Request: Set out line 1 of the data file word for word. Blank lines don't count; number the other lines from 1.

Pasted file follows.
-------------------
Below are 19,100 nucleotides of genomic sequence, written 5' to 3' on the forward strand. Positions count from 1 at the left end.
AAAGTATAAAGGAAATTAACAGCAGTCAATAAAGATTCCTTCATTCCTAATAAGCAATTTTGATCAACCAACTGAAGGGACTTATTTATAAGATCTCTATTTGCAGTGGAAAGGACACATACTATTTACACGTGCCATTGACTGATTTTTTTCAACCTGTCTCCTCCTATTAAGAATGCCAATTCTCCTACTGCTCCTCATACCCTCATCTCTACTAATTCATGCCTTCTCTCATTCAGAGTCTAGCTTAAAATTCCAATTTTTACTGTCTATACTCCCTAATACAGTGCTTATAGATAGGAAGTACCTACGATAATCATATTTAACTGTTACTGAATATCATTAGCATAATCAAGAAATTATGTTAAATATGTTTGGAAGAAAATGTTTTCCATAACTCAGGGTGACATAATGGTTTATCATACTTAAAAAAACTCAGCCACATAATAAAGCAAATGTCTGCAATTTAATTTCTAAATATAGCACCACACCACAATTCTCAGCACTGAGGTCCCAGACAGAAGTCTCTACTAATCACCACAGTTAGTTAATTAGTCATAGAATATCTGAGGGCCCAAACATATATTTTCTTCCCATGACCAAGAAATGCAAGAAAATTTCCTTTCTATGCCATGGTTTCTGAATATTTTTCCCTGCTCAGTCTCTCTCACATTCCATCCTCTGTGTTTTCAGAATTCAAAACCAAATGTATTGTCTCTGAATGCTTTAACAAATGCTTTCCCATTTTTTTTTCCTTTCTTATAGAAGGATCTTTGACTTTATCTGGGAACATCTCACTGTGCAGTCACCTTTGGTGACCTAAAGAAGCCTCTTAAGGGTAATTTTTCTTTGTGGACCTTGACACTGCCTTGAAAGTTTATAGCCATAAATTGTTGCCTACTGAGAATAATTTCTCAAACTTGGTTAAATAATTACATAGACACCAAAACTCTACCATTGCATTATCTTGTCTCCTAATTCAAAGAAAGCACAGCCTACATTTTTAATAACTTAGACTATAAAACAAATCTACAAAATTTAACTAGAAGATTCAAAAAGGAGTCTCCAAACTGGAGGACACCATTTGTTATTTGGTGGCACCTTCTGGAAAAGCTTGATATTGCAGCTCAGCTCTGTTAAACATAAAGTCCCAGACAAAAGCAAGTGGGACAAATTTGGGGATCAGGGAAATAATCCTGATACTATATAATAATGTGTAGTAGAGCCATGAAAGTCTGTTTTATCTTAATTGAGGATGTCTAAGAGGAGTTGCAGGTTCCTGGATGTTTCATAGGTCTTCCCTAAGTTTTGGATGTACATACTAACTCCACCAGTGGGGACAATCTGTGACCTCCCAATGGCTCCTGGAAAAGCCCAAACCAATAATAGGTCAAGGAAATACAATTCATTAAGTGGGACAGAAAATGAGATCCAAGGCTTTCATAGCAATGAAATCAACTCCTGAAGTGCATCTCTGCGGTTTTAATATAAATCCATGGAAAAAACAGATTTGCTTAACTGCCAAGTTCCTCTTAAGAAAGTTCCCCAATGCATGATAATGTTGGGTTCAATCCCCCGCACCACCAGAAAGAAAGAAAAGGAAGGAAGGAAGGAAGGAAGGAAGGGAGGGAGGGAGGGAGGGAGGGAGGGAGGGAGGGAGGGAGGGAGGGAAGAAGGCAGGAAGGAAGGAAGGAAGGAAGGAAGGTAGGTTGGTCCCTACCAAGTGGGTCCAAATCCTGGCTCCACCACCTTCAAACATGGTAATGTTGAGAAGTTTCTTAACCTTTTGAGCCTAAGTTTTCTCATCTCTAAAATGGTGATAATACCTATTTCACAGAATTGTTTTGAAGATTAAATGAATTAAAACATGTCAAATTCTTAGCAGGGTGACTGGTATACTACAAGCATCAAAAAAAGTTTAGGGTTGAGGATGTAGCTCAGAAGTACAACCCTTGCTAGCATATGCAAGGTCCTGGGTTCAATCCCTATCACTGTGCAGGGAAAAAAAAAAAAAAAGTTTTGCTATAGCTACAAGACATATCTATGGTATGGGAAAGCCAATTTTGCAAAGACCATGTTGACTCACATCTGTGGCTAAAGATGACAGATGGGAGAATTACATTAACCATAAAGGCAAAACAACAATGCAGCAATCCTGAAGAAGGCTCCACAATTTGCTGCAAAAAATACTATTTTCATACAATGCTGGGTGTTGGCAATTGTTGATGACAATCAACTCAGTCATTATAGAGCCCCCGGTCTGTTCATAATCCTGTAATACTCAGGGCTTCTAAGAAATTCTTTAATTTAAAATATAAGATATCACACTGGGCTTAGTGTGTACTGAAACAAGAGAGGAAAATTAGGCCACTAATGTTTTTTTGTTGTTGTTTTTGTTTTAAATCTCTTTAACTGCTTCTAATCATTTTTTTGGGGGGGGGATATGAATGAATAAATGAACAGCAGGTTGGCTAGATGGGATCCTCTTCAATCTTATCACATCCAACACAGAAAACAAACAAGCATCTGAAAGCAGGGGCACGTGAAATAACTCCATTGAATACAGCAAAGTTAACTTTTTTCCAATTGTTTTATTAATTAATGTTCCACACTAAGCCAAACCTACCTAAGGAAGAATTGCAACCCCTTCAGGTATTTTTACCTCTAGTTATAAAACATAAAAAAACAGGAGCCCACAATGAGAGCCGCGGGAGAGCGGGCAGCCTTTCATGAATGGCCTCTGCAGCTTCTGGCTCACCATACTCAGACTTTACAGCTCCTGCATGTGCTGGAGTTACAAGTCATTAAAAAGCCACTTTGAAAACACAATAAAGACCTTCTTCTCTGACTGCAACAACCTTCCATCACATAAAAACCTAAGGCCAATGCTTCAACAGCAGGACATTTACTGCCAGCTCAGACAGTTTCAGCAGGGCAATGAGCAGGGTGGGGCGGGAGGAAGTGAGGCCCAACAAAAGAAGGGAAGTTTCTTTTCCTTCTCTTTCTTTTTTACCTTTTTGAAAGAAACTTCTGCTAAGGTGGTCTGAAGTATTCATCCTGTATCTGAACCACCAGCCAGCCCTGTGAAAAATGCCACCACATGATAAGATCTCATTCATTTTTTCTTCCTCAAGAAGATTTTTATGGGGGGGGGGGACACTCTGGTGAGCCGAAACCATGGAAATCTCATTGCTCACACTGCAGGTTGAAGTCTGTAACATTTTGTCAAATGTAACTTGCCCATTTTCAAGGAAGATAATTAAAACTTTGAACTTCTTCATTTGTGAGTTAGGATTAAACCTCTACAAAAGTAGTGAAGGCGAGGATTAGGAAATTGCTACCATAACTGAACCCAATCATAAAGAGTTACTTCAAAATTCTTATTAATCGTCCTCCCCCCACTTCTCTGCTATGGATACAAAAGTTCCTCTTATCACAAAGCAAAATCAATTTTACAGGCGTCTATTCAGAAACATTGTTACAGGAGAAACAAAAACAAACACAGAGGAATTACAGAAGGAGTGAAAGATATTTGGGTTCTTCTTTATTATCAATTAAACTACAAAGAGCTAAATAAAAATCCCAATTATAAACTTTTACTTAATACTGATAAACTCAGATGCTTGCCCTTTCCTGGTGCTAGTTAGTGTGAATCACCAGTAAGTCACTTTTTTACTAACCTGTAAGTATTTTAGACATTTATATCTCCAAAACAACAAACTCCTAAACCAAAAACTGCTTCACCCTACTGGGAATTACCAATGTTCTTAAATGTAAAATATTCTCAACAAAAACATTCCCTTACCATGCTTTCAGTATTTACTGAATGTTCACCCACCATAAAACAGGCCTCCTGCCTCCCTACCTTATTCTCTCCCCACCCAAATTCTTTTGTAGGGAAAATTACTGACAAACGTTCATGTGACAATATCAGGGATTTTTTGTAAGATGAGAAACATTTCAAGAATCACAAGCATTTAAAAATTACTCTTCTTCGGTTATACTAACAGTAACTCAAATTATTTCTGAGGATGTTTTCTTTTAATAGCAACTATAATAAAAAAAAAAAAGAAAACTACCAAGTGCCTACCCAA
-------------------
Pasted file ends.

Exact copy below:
Below are 19,100 nucleotides of genomic sequence, written 5' to 3' on the forward strand. Positions count from 1 at the left end.